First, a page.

History, Evolution, and The Darwin Debate

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Evolution as metaphysics

November 25th, 2014 · No Comments

It should be obvious, but certainly isn’t, that the question of ‘evolution’ isn’t a fully scientific one: look at the debate over time. It is not at all like those in other fields of science where, by and large, the issues are settled by theoretical/evidentiary procedures. The case of string theory of late may or may not be a part of the traditional standard, but the reason would be the lack of…well, theoretical/evidentiary procedures!

It is hard for scientists and those who found their thinking here on science to accept this, but the conclusion is hard to avoid. There are some obvious reasons ‘evolution’ stands out here: first, the lack of evidence, and confusion over what ‘evidence’ means, haunt all discussions. Do we make claims about evolutionary outcomes? Yes, but where is the evidence? We should think in terms of what the ‘evidence’ really means. It is analogous to weather observation: it requires an immense apparatus of distributed observation posts spread over a large geographical region. Evolution would require a similar scale, and it gets worse: that kind of apparatus over long eras of time. Clearly the issue with evolution therefore is the completely different observational context: we have a right in the name of science to claim that ‘observing’ evolution is in practice impossible. We can observe evolutionary sequences, to be sure, or infer their rough continuity, but we can’t so easily claim to explain the dynamic or mechanism behind that. This is why ‘natural selection’ is so nervously defended: it is a fantasy that allows the claims of science to be made at all.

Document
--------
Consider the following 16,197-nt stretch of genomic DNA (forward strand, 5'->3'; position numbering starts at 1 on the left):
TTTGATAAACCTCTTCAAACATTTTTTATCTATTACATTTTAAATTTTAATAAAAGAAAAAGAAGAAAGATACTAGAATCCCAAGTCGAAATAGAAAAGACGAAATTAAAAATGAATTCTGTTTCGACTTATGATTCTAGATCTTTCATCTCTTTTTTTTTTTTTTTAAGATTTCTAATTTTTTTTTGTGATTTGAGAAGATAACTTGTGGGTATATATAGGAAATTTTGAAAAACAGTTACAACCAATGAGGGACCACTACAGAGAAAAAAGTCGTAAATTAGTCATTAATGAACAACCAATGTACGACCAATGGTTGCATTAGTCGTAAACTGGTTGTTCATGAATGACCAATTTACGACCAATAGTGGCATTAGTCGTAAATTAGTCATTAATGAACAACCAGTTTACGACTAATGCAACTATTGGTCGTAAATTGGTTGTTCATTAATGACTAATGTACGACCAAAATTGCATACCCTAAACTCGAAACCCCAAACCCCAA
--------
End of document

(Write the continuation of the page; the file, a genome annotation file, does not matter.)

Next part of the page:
http://history-and-evolution.com/whee4th/chap2_2_1.htm: The Limits of Observation

But, no matter how many times you try to bring some reason to the discussion here the darwinian belief system is obsessively reiterated to reestablish the basic delusion. As Kant suggested that occurs when the foundation of a field contains metaphysical x’s or unknowns that provoke dialectical antinomies. We see at once how this is effecting evolutionary discussions: the concept of an organism is itself a difficult concept, not at all the same as the definition of a massive body. We may in fact be unable to specify such a thing because of its larger dimensional reality.
But in general the field of biology is filled with some of the classic antinomies: the case of human evolution being a case in point: we cannot determine without antinomial confusions whether the creature called man has a will, or a soul, or whether this is due to design (natural teleology) or purely mechanical method. Darwinism by taking hard stances on these questions has failed to solve the basics, and is confounded by endless debate which can never cease. It should be highly suspicious there that ‘man’ is an undefined metaphysical nebulosity and that we can’t, as with ‘organism’ determine even its basic dimensionality. These and other related issues remind us that we can’t take the question of ‘science’ for granted in the complexities of life. But the stubborn dogma of the darwinian reductionists have completely obscured the nature of the subject under discussion.

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